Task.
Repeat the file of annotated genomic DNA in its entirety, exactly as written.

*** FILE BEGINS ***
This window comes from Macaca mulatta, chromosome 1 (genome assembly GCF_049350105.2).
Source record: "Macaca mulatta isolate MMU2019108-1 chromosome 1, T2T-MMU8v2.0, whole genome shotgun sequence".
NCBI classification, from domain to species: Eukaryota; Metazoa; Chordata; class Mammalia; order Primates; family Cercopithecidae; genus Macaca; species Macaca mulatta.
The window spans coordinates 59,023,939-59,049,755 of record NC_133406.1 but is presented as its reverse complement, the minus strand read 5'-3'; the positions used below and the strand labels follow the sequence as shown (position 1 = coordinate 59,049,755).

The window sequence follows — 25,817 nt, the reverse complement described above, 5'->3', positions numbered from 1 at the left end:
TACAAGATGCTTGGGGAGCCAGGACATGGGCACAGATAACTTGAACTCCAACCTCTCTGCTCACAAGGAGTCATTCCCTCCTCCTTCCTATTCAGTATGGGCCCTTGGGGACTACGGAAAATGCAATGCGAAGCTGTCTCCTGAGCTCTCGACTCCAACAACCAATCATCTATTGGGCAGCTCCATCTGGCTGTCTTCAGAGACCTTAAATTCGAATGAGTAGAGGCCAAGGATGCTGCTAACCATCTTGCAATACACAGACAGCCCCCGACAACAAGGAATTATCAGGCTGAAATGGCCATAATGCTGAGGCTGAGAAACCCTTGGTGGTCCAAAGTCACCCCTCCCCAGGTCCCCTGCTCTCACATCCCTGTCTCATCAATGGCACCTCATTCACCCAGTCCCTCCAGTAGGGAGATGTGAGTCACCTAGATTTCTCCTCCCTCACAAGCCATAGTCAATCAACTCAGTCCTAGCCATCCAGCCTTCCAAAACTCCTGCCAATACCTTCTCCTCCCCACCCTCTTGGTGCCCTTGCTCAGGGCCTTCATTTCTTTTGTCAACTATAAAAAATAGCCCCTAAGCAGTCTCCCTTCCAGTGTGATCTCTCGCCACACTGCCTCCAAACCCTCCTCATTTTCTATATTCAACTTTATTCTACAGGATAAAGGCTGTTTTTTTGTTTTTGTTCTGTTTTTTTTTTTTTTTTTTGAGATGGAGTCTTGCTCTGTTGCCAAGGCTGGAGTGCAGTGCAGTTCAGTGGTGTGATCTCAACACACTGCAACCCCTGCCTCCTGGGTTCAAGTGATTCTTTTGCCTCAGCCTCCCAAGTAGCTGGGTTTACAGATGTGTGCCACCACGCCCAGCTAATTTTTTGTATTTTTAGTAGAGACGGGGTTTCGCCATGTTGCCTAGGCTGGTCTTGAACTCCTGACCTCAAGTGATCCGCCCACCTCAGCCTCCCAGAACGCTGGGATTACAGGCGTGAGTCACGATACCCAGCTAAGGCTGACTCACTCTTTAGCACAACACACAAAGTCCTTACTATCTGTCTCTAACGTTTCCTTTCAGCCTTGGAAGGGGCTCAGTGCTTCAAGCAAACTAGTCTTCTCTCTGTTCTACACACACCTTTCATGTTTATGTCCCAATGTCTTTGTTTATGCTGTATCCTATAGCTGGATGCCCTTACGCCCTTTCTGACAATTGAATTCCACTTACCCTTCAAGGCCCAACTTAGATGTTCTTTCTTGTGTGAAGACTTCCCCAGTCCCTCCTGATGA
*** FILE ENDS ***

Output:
This window comes from Macaca mulatta, chromosome 1 (genome assembly GCF_049350105.2).
Source record: "Macaca mulatta isolate MMU2019108-1 chromosome 1, T2T-MMU8v2.0, whole genome shotgun sequence".
NCBI classification, from domain to species: Eukaryota; Metazoa; Chordata; class Mammalia; order Primates; family Cercopithecidae; genus Macaca; species Macaca mulatta.
The window spans coordinates 59,023,939-59,049,755 of record NC_133406.1 but is presented as its reverse complement, the minus strand read 5'-3'; the positions used below and the strand labels follow the sequence as shown (position 1 = coordinate 59,049,755).

The window sequence follows — 25,817 nt, the reverse complement described above, 5'->3', positions numbered from 1 at the left end:
TACAAGATGCTTGGGGAGCCAGGACATGGGCACAGATAACTTGAACTCCAACCTCTCTGCTCACAAGGAGTCATTCCCTCCTCCTTCCTATTCAGTATGGGCCCTTGGGGACTACGGAAAATGCAATGCGAAGCTGTCTCCTGAGCTCTCGACTCCAACAACCAATCATCTATTGGGCAGCTCCATCTGGCTGTCTTCAGAGACCTTAAATTCGAATGAGTAGAGGCCAAGGATGCTGCTAACCATCTTGCAATACACAGACAGCCCCCGACAACAAGGAATTATCAGGCTGAAATGGCCATAATGCTGAGGCTGAGAAACCCTTGGTGGTCCAAAGTCACCCCTCCCCAGGTCCCCTGCTCTCACATCCCTGTCTCATCAATGGCACCTCATTCACCCAGTCCCTCCAGTAGGGAGATGTGAGTCACCTAGATTTCTCCTCCCTCACAAGCCATAGTCAATCAACTCAGTCCTAGCCATCCAGCCTTCCAAAACTCCTGCCAATACCTTCTCCTCCCCACCCTCTTGGTGCCCTTGCTCAGGGCCTTCATTTCTTTTGTCAACTATAAAAAATAGCCCCTAAGCAGTCTCCCTTCCAGTGTGATCTCTCGCCACACTGCCTCCAAACCCTCCTCATTTTCTATATTCAACTTTATTCTACAGGATAAAGGCTGTTTTTTTGTTTTTGTTCTGTTTTTTTTTTTTTTTTTTGAGATGGAGTCTTGCTCTGTTGCCAAGGCTGGAGTGCAGTGCAGTTCAGTGGTGTGATCTCAACACACTGCAACCCCTGCCTCCTGGGTTCAAGTGATTCTTTTGCCTCAGCCTCCCAAGTAGCTGGGTTTACAGATGTGTGCCACCACGCCCAGCTAATTTTTTGTATTTTTAGTAGAGACGGGGTTTCGCCATGTTGCCTAGGCTGGTCTTGAACTCCTGACCTCAAGTGATCCGCCCACCTCAGCCTCCCAGAACGCTGGGATTACAGGCGTGAGTCACGATACCCAGCTAAGGCTGACTCACTCTTTAGCACAACACACAAAGTCCTTACTATCTGTCTCTAACGTTTCCTTTCAGCCTTGGAAGGGGCTCAGTGCTTCAAGCAAACTAGTCTTCTCTCTGTTCTACACACACCTTTCATGTTTATGTCCCAATGTCTTTGTTTATGCTGTATCCTATAGCTGGATGCCCTTACGCCCTTTCTGACAATTGAATTCCACTTACCCTTCAAGGCCCAACTTAGATGTTCTTTCTTGTGTGAAGACTTCCCCAGTCCCTCCTGATGA